The Market’s Gift to You – One of My Favorite “War on COVID” Stocks Goes on Sale

Our country, and 168 others around the globe, have been invaded.

And one enemy, called COVID-19, has the world marshalling resources to combat it. In fact, President Trump called himself “a wartime president” on Wednesday.

This war is not being fought on battlefields with guns and tanks, but in hospitals, schools, and homes with personal protective equipment and disinfectant.

Lots of disinfectant.

And chances are if you don’t have enough disinfectant products in your house, you’ll have a tough time finding them on the shelves.



And that’s where today’s stock recommendation is based on – it’s another story of stock market haves vs. have nots.


This Time Really is Different

What we’re living through right now is truly unprecedented. And the trading opportunity that will follow is going to be a once-in-a decade opportunity. More on that below, but first let’s dig into what’s happing in the markets – and more importantly, why.

A novel virus has commandeered our modern ability to travel fast and far. And it has spread quicker across the globe than ever before, creating a global health crisis. To solve that, we and most other countries around the world are putting our economies temporarily on ice.

That makes this the first global economic crisis that wasn’t caused by a financial problem. For example, the Great Financial Crisis of 2007-2009 was caused by problems in the overleveraging of debt in real estate sector, which through securitization spread to the finance industry and then the world.

Meanwhile, the Dot Com Crash that started in 2000, was due to a frenzy of overleveraged speculation on tech stocks that weren’t making any money.

Going way back, the 1929 crash was again the result of – you guessed it – overleveraged investors who couldn’t survive a modest pullback. At the time just about anyone could get a margin loan of ten-to-one, meaning you could by $100 worth of stock with just $10 deposited in your account.

Those crashes were all of a financial nature.

Normally, I’m very wary of people who say that “this time is different.” It’s almost always a cry for people trying to prop up the bubble of the day.

But this crash really is different. The CAUSE for this crash isn’t financial. Instead, the cause is a global health issue.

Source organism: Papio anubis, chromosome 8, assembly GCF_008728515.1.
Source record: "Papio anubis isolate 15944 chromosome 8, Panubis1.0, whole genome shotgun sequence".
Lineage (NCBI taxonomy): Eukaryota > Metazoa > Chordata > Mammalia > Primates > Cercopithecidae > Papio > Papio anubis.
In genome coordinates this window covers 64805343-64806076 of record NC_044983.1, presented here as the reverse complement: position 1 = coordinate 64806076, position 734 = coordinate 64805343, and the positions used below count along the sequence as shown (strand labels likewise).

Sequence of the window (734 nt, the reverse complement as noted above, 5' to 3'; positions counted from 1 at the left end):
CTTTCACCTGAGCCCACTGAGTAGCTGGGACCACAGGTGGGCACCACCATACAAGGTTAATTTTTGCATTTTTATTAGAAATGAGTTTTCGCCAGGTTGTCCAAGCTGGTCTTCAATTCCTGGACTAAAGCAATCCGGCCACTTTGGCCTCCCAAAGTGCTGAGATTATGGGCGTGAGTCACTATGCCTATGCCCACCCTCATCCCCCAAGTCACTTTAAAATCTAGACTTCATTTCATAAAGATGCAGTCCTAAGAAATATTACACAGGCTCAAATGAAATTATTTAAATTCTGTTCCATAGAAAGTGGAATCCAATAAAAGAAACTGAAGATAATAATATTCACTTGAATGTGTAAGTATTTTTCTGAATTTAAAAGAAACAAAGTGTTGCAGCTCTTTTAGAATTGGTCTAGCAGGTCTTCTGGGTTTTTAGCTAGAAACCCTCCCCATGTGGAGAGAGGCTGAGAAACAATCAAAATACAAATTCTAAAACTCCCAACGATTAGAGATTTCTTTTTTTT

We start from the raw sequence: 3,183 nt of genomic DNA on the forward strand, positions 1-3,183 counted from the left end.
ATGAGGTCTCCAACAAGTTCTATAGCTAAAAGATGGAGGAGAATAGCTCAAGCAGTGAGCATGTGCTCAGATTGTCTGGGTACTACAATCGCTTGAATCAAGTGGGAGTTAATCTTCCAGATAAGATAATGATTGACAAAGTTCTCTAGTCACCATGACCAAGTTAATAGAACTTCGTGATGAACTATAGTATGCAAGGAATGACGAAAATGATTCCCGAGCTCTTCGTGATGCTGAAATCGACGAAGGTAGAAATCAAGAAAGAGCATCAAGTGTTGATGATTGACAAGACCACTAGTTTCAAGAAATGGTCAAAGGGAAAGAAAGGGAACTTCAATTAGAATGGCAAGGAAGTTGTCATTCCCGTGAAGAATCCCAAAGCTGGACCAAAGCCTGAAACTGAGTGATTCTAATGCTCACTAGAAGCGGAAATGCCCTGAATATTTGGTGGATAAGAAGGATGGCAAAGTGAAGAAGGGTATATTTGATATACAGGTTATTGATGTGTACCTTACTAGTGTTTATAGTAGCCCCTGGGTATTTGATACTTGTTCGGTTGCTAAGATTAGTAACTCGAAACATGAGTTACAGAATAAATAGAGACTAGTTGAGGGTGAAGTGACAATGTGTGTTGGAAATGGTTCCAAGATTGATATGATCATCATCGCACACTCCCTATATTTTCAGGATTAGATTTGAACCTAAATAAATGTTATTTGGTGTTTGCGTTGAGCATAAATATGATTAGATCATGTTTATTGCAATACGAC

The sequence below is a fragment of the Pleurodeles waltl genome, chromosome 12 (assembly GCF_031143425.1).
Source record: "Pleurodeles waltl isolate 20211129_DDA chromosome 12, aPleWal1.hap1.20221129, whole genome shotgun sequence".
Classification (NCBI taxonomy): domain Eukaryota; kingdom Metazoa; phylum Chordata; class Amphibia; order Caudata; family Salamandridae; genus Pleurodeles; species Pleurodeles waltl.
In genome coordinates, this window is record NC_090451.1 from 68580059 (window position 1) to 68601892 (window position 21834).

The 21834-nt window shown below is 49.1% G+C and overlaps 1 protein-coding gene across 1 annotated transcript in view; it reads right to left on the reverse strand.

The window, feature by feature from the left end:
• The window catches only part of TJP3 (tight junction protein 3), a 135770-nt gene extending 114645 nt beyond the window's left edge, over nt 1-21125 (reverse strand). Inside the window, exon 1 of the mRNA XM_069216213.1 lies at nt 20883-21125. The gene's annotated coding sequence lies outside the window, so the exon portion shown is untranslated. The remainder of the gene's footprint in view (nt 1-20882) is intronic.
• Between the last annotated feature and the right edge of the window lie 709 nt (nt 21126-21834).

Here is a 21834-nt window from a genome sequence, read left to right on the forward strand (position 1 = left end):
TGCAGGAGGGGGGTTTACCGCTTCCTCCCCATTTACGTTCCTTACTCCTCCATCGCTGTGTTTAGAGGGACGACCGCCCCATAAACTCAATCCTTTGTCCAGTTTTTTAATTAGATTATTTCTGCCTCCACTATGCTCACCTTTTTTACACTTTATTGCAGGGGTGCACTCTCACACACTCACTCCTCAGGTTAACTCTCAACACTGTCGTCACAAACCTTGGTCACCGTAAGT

This time, the financial/economic uncertainty is an EFFECT. The financial/economic issues are the result of the underlying fundamental problem: there’s a pandemic sweeping the globe.

And this is exactly why all the financial stimulus efforts that the Fed (and other central banks), the White House, and Congress have thrown at the problem haven’t had any meaningful effect at stopping the markets’ free fall.

The Fed has launched their full arsenal of monetary stimulus tools – multiple surprise drops in interest rates, bond purchase programs (aka Qualitative Easing or QE), loan backstops – the works! And the market just yawns.

The White House and Congress offer helicopter money – sending everyone $1,000 checks (maybe even two) and bailout packages for affected businesses. And the market says, “Meh.”

Monetary and Fiscal stimulus packages don’t work because they’re addressing the effect – not the cause.

Think about being caught outside in a monstrous rainstorm. You’d like to get dry. So you grab a towel and towel off. Problem is the rain just drenches you again instantaneously. People can hand you towel after towel. And you’re still going to be wet.

What you need is an umbrella. Something that keep the rain from hitting you in the first place.

And that’s what the market is looking for. Something that keeps the insidious virus from effecting global health and welfare and by extension, global economics.

Until we find a scientific, medical, or social solution that slows the growth of cases, stock prices will continue to drop and the market will not find a bottom.

But while we band together to fight the biggest external threat to hit us in a generation, we realize that, for a little while, some parts of our lifestyles and our global economy will have to change.

What is clear is that we will get through this. But it is also clear that it will not be easy, nor will it come without all of us working toward this goal.

I hope that in these trying times you have someone you can reach out to, someone to keep you company, even if over the phone or Internet, while we weather this crisis. If not, I urge you to make that virtual contact. Do it now (after finishing this article, of course!). Staying connected is an important part of well-being.

I also want to extend my gratitude to those putting themselves in harm’s way to fight this pandemic head on: police officers, fire fighters, EMTs, nurses, and physicians. And those real unsung heroes – the people working hard at grocery stores and pharmacies to allow us to keep our pantries and medicine cabinets stocked. And to all you who are keeping our distribution channels open during this trying time.

While they fight the good fight, and we do our part by practicing social distancing, cancelling unnecessary travel, and washing our hands as much as we can, let’s look toward the future.

Right now, that future may look bleak or scary. After all, this crisis seems different from all the ones that have come before. And uncharted waters can be scary.

But on both the medical and the economic side, we will beat this crisis.

On the medical side, potential treatments are being tested and vaccines are being developed. Meanwhile, testing, tracking, and isolating people will eventually let us put a stop to the virus.

As for the economy, there is one past event that is at least somewhat similar.

And it shows how, with the American spirit, we can and will pull ourselves out of this…


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